Each reported subitem of the AD8 was significantly different between the participants with suspected dementia and those without dementia, and the 3 most frequently reported AD8 subitems exhibited no significant difference (AD8-8, AD8-2, and AD8-3). However, the distribution of frequently reported AD8 subitems was different from that of the general population, in which AD8-8 (6.4%), AD8-2 (3,1%), and AD8-5 (3.0%) were the 3 most frequently reported in the group without dementia and AD8-8 (56.8%), AD8-7 (47.0%), and AD8-5 (40.9%) were the most frequently reported in the suspected dementia group [18]. Among the age groups of suspected dementia participants, the reported change of AD8 subitems was significantly different, except for AD8-2 (reduced interest in hobbies/activities) and AD8-5 (forgets the correct month or year). KMTTH is located in an urban but cultural community that contains more retired government employees and teachers, which may cause reduced fluctuation in the activities and living habits of the residents. Similarly, retired and aged people with a high education level and cultural background may meticulously arrange their schedule activities, causing them to note the date frequently. In this study, the “super-old” (≥85 years) participants all reported a higher proportion of AD8 subitems, except for AD8-8 (consistent problems with thinking and/or memory). Generally, the impairment of recent memory could be the initial presentation of extremely mild dementia, especially in people with Alzheimer's disease [24, 25]. We recruited few overall and suspected dementia participants in the “super-old” group and no clinical data on the subtype of dementia were obtained to explain this result. Therefore, further study on the various characteristics of elderly people may be required.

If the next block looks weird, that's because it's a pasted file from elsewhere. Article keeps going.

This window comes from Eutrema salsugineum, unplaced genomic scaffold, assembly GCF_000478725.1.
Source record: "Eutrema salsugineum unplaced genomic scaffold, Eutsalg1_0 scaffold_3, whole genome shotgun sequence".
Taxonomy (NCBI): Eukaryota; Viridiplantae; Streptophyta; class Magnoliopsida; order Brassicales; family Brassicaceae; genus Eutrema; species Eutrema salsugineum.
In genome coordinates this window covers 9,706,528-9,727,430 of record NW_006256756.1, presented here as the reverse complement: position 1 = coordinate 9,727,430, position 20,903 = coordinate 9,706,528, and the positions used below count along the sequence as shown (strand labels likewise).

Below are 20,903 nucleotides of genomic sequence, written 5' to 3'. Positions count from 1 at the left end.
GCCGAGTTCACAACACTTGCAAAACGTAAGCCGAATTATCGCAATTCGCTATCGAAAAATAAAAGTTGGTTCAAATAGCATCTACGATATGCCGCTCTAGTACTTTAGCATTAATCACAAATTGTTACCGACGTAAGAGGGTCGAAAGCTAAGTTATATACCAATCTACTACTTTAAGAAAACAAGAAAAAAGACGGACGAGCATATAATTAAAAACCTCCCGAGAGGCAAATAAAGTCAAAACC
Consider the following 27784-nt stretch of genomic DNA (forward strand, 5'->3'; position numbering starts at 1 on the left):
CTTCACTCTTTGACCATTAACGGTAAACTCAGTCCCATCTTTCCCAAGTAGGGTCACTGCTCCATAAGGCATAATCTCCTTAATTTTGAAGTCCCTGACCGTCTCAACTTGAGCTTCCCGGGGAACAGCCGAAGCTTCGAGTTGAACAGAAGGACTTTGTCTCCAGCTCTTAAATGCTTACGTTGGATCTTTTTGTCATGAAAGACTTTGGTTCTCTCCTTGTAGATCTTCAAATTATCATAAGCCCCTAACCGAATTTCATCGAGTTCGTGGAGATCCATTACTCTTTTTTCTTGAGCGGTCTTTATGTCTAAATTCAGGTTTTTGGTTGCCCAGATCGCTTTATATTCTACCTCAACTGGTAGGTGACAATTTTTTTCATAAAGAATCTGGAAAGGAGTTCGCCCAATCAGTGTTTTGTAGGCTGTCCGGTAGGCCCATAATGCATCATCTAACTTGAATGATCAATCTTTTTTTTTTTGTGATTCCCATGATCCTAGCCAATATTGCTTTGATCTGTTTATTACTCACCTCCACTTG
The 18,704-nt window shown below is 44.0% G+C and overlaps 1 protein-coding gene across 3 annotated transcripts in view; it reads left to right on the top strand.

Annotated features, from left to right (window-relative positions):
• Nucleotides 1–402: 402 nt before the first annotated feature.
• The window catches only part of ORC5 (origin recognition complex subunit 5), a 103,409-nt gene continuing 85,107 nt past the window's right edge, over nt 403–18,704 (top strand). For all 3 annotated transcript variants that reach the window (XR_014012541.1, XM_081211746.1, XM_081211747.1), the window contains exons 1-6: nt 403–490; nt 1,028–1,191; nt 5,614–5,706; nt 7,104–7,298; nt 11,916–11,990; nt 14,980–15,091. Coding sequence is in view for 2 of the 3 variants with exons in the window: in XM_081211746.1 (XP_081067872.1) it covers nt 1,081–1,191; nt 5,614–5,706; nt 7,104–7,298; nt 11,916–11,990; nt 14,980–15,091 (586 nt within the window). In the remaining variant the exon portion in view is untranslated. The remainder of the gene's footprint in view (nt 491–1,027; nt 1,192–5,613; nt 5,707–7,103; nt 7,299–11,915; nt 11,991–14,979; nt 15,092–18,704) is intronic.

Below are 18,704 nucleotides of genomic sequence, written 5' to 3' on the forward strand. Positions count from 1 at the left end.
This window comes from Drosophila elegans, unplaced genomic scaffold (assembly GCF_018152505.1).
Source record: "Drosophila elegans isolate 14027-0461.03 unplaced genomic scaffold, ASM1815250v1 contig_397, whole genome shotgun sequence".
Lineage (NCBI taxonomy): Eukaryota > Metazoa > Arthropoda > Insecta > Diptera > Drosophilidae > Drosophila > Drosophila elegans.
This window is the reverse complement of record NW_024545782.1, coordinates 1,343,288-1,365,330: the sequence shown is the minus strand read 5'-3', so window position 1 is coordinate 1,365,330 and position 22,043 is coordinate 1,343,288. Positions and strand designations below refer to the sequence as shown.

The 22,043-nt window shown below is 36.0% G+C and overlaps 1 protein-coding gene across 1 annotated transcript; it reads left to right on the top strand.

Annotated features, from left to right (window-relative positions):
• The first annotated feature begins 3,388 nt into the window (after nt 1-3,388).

This study has some strength. First, this is the first study to target and screen at-risk patients in an outpatient department where they were usually neglected in a routine screening of dementia. Second, we use the AD8 as a screen tool that was capable of screening dementia at its very mild stage. However, this study has several limitations. First, the participants were not recruited using randomized sampling from the general population, which may influence the external generalization of the results. Second, the participants recruited from one single regional hospital cannot be applied to all hospitals and they may exhibit more morbid conditions than others do. Third, we had neither detailed information about comorbidities and education nor information on the further diagnosis to clarify whether he was dementia or not. However, the aim of this study was to screen at-risk people who visited the outpatient department of a hospital. The other goal of this study was to provide the primary physicians at the hospital with data on the high ratio of dementia patients who visited the outpatient department and suggest that they screen and diagnose these patients early because most dementia patients visit primary physicians instead of neurologists [7, 11].

In conclusion, we observed a higher ratio (24.1%) of dementia in the outpatient department of a hospital than in the general population, and the ratio was confirmed to increase rapidly with age.

Conflict of Interests

The authors declare that there is no conflict of interests regarding the publication of this paper.